The Pros and Cons of Cedar Raised Garden Beds
Are you thinking of increasing your gardening skills? Nothing is more enjoyable than growing your fruit and vegetables in your backyard. However, when it comes to picking the best type of cedar-raised garden beds, it can be a difficult decision.
There are plenty of fantastic materials available to you. Yet, wood and cedar wood, in particular, is a prevalent type of material. But there must be some drawbacks.
If you have, you’re in the right place. Keep reading to learn about the pros and cons of cedar-raised garden beds.
The Garden Looks Neater
The cedar wood presents an attractive, all-natural appearance without the need for painting or preservatives. The enclosed bed also creates a neat effect, keeping the plants, soil, and mulch confined to a single area and away from surrounding areas.
It means individual beds can be distinguished and varieties kept separate. It reduces the amount of weeding and composting required with the borders. Cedar-raised garden beds also represent less maintenance for pathways, as they can easily be wiped away.
They Warm Up Quicker in Spring
Raised beds are far easier to regulate than in-ground beds, and due to the elevation above ground, they will absorb more heat from the sun due to being exposed longer. It is beneficial to plants, as they can begin to sprout and grow earlier in warmer climates, and they will be able to strengthen their roots faster.
Because they are made of cedar, they are more durable and resist outside elements such as fungus and mold that can damage plants. In addition, cedar wood is naturally bug-repellent, which can help keep away pesky insects.
They Cost Money to Build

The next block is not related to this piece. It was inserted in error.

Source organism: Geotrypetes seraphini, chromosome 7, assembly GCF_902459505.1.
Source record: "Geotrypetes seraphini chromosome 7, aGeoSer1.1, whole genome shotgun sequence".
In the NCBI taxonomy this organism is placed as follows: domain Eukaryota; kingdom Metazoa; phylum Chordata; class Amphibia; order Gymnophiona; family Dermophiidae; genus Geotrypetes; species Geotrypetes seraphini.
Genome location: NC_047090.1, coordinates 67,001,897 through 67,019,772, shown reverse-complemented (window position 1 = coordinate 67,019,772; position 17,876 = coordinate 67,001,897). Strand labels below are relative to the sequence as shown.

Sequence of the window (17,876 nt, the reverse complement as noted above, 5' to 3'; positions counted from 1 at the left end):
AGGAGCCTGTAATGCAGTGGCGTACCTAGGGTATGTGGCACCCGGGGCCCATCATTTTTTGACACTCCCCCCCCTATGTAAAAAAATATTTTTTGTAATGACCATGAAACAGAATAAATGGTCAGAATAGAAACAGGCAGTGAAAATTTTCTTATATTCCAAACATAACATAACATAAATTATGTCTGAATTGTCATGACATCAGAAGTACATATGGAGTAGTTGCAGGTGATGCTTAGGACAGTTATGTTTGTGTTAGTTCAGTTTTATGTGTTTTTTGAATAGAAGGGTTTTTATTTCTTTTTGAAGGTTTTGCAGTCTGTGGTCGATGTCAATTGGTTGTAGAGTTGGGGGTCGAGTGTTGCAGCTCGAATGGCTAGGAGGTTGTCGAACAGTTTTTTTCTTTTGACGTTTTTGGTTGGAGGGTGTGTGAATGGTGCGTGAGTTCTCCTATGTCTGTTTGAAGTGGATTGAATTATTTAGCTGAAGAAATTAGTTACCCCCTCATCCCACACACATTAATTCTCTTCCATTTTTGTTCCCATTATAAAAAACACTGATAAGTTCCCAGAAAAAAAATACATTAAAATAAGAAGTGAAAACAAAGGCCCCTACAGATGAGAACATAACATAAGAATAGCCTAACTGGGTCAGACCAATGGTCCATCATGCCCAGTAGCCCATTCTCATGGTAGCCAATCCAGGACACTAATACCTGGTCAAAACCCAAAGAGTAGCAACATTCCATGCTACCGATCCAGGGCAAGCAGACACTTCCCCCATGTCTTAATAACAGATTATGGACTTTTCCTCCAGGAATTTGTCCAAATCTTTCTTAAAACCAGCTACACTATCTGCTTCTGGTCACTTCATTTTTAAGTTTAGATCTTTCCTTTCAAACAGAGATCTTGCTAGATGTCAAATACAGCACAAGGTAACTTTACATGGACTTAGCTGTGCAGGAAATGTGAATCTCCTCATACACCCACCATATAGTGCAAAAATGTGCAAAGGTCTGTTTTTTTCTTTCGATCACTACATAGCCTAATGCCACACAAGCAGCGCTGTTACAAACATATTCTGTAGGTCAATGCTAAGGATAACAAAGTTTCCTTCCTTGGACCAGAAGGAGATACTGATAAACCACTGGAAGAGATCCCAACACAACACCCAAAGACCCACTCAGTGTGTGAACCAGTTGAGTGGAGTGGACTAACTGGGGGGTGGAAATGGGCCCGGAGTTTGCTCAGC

One of the significant downsides is that cedar-raised garden beds cost money to build. Building a raised garden bed requires wooden boards, usually constructed with cedar, which can cost substantial money. The price can quickly increase to make more than one or a more extensive garden bed. Furthermore, cedar is a relatively softwood, so while it is expensive, it might need regular repairs and replacements.
Requires More Watering
It requires more watering than traditional in-ground gardens because the raised beds can dry out quicker. The dry climate can encourage water to evaporate out of the soil quickly. The porous nature of cedar also allows for water to move through the wood and out of the garden soon, leading to even more water loss.
Additionally, cedar is a natural insulator, lacking the features of trapping heat and evaporating water as the soil does. Gardeners must stay proactive to ensure their raised beds are adequately hydrated to safeguard their plants’ survival. You can view more modern backyard designs to learn more about garden upgrades.
Exploring the Pros and Cons of Cedar-Raised Garden Beds
Overall, cedar-raised garden beds provide an excellent environment for gardeners, allowing for soil quality control, a longer-lasting construction, and convenience in organization and maintenance. With these advantages come some drawbacks, such as the higher price tag for the wood and potential problems with warping over time. Weigh your options to find the best solution for your garden needs-lightweight is only sometimes best!
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